“That’s been our success — hiring the right people, knowledgeable people,” Jim Anderson said.

Together, they steered the store toward new lines of merchandise, including gifts, home decor and seasonal goods.

Wight’s Wonderland of Christmas was a hit. It featured 35 trees each decorated with a different theme. So many buses of customers and sightseers flocked there from around the region, they had to make a schedule.

“That’s when people are going to miss it, I think,” Dorothy Anderson said.

The Christmas gala has been going for more than 30 years. The store hosted benefits for breast cancer awareness and donated thousands of dollars to local causes.

Wight’s founder, Chauncey Wight, died in 2004 and his wife, Enid, in 2011.

Daughter-in-law Penny Wight married into the Wight family 40 years ago. She owns Espresso Buono next to the home and garden store. Her business isn’t part of the sale.

She recalled her father-in-law’s stories about buying the future nursery site from a farmer. Part of the deal was looking after cows on the property until the previous owner found space for them.

Next chapter

Homage Senior Services, which recently changed its name from Senior Services of Snohomish County, purchased the Wight’s property for $5.8 million, said Steve McGraw, CEO for the nonprofit. The property is on 3 acres with a building of about 30,000 square feet.

The building will need to be remodeled. The nonprofit is in the process of selecting an architect and expects to move in by the end of this year.

Homage, which has been in operation for 43 years, was based in a single building in Mukilteo until the recession. The nonprofit — like many businesses and governments — saw a decline in revenue and, to save money, moved its operations to three locations, two in Everett and one in Lynnwood.

McGraw said staff told him communication became a problem among the locations. The nonprofit has 185 full- and part-time staff and 360 to 370 volunteers.

The senior services agency has several functions, including running the county’s Meals on Wheels program. It helps low- and moderate-income seniors with minor home repairs such as grab bars in the shower. It provides depression screening and caregiver support. Homage also contracts with Community Transit for the transportation programs that could put Wight’s plentiful parking to use.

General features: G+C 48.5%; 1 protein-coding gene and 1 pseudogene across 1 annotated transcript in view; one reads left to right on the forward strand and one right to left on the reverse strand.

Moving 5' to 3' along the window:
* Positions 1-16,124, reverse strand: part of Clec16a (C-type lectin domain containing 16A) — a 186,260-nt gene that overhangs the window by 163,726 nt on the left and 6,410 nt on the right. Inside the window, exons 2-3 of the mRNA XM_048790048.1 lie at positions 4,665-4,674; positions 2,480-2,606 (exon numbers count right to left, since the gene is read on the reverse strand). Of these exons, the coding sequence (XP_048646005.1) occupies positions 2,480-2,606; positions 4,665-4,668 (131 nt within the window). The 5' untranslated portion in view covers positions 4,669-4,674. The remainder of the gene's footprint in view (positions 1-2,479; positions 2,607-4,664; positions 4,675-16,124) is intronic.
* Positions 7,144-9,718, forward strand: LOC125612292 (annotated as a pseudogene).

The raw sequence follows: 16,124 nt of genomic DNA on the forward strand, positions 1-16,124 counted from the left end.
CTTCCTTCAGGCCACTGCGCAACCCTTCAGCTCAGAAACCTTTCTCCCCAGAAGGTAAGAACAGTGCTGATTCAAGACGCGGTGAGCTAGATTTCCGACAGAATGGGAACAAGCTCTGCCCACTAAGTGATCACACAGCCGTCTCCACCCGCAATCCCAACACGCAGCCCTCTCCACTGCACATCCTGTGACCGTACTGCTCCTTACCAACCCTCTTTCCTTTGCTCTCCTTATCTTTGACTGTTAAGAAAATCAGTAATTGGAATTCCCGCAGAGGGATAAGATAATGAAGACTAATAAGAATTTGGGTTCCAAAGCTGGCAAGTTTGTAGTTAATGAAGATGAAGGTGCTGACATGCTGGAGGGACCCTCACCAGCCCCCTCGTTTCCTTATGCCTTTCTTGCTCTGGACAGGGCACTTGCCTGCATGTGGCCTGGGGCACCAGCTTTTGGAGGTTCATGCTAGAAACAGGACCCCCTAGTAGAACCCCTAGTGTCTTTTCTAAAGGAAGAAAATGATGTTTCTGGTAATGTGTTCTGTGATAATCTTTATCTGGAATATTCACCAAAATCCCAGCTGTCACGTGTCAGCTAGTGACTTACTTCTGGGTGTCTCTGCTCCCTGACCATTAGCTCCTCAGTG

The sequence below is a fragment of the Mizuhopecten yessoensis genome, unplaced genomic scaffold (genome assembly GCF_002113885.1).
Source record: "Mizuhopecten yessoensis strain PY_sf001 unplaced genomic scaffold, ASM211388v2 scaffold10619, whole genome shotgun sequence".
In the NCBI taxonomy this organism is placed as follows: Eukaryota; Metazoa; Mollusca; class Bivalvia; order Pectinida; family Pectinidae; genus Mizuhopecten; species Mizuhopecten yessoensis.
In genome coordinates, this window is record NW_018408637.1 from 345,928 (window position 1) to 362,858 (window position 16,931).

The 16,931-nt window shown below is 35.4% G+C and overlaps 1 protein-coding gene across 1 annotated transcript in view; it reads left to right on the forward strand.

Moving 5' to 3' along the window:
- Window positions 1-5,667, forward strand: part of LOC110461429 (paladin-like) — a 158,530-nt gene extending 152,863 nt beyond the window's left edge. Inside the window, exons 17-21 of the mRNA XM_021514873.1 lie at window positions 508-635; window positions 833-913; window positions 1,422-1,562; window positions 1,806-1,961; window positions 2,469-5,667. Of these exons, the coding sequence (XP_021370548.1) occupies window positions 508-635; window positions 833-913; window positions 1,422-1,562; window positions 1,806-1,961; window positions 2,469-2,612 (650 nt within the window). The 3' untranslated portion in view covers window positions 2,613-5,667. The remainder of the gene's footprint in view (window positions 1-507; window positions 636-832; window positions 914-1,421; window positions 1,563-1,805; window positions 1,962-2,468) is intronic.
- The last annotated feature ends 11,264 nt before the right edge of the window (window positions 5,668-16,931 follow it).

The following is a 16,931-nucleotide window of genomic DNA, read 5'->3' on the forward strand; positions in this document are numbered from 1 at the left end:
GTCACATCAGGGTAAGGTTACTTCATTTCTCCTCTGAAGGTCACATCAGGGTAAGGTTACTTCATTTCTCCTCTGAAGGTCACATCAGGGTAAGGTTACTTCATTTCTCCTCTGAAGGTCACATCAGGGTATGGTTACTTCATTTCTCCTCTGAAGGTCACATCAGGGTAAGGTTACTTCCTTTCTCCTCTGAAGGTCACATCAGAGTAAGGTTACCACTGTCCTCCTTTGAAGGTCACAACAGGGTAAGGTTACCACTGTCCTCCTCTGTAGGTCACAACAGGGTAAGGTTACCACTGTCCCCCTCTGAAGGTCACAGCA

“We were really fortunate to find a buyer like that,” Dorothy Anderson said.

Homage will borrow the money to buy the building. The monthly mortgage payments will cost less than rent for the three current properties, McGraw said.

The nonprofit has until now always been based closer to Everett. McGraw didn’t think consolidating operations in Lynnwood would hinder services.

“Most of our programs are delivered to the home,” McGraw said. “We go to the house or apartment or senior center.”

‘Full of gratitude’

On Friday, Patti Grubb, of Lynnwood, stood in line at Wight’s for two hours with her 3-year-old grandson Ryan and a shopping cart full of discounted Christmas items. Wight’s and the Andersons played important roles in the 58-year-old’s life. Her first job in high school was at Jimbo’s. Wight’s did the floral arrangement at her wedding 20 years ago, a cascading display of 100 purple roses.

“They did everything we could ask,” she said. “It was just beautiful.”

The Anderson family was full of gratitude as they contemplated life after Wight’s.

“From the bottom of our hearts, we want to say thank you,” they said in their goodbye message. “Thank you for over three decades of letting us into your homes and gardens. This store is as iconic for us and our family’s lives as it is for this community. We would not have been successful this long without each and every one of you.”

Noah Haglund: 425-339-3465; Twitter: @NWhaglund.